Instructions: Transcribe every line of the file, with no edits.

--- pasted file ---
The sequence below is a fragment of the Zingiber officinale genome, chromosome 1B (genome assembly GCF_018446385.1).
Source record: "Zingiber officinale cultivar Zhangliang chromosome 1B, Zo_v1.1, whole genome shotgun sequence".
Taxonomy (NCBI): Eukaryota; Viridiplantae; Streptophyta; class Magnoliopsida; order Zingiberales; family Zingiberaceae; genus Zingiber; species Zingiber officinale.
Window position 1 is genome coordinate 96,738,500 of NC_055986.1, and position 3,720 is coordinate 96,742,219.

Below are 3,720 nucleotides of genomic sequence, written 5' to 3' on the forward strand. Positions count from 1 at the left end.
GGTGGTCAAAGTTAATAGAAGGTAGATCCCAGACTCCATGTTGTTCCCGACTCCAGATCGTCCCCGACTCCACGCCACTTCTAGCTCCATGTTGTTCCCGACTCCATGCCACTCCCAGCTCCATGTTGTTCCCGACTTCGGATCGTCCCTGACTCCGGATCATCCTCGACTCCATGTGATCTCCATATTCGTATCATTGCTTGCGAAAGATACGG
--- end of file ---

The sequence below is a fragment of the Zingiber officinale genome, chromosome 1B (genome assembly GCF_018446385.1).
Source record: "Zingiber officinale cultivar Zhangliang chromosome 1B, Zo_v1.1, whole genome shotgun sequence".
Taxonomy (NCBI): Eukaryota; Viridiplantae; Streptophyta; class Magnoliopsida; order Zingiberales; family Zingiberaceae; genus Zingiber; species Zingiber officinale.
Window position 1 is genome coordinate 96,738,500 of NC_055986.1, and position 3,720 is coordinate 96,742,219.

Below are 3,720 nucleotides of genomic sequence, written 5' to 3' on the forward strand. Positions count from 1 at the left end.
GGTGGTCAAAGTTAATAGAAGGTAGATCCCAGACTCCATGTTGTTCCCGACTCCAGATCGTCCCCGACTCCACGCCACTTCTAGCTCCATGTTGTTCCCGACTCCATGCCACTCCCAGCTCCATGTTGTTCCCGACTTCGGATCGTCCCTGACTCCGGATCATCCTCGACTCCATGTGATCTCCATATTCGTATCATTGCTTGCGAAAGATACGG